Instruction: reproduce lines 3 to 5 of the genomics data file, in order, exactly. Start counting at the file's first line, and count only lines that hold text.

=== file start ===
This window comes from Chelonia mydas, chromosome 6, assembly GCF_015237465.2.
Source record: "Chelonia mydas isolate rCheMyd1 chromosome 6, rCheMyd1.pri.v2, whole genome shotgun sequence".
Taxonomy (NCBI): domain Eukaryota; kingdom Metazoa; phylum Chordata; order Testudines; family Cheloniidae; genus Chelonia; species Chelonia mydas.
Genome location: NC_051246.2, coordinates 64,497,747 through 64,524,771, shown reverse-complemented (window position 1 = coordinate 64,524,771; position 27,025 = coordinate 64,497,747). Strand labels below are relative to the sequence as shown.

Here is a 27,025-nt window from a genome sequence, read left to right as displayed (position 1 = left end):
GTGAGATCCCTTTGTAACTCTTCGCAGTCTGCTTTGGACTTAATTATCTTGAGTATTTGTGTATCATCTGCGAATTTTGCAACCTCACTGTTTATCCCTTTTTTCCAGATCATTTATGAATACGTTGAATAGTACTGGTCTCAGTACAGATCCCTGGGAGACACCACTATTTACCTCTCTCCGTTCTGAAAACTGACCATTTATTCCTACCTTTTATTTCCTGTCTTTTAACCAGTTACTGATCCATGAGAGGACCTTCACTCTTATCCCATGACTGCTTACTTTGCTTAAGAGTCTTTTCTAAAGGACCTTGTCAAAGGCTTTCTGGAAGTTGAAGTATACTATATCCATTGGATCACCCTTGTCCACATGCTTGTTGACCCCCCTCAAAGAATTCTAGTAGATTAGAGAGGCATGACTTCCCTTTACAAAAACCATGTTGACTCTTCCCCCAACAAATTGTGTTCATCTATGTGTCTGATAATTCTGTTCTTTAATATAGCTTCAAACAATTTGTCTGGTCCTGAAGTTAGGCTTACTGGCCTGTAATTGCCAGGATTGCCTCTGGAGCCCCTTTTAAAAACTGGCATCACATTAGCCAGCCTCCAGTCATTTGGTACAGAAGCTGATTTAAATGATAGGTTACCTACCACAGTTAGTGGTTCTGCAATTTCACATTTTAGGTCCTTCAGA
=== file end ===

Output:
Taxonomy (NCBI): domain Eukaryota; kingdom Metazoa; phylum Chordata; order Testudines; family Cheloniidae; genus Chelonia; species Chelonia mydas.
Genome location: NC_051246.2, coordinates 64,497,747 through 64,524,771, shown reverse-complemented (window position 1 = coordinate 64,524,771; position 27,025 = coordinate 64,497,747). Strand labels below are relative to the sequence as shown.

Here is a 27,025-nt window from a genome sequence, read left to right as displayed (position 1 = left end):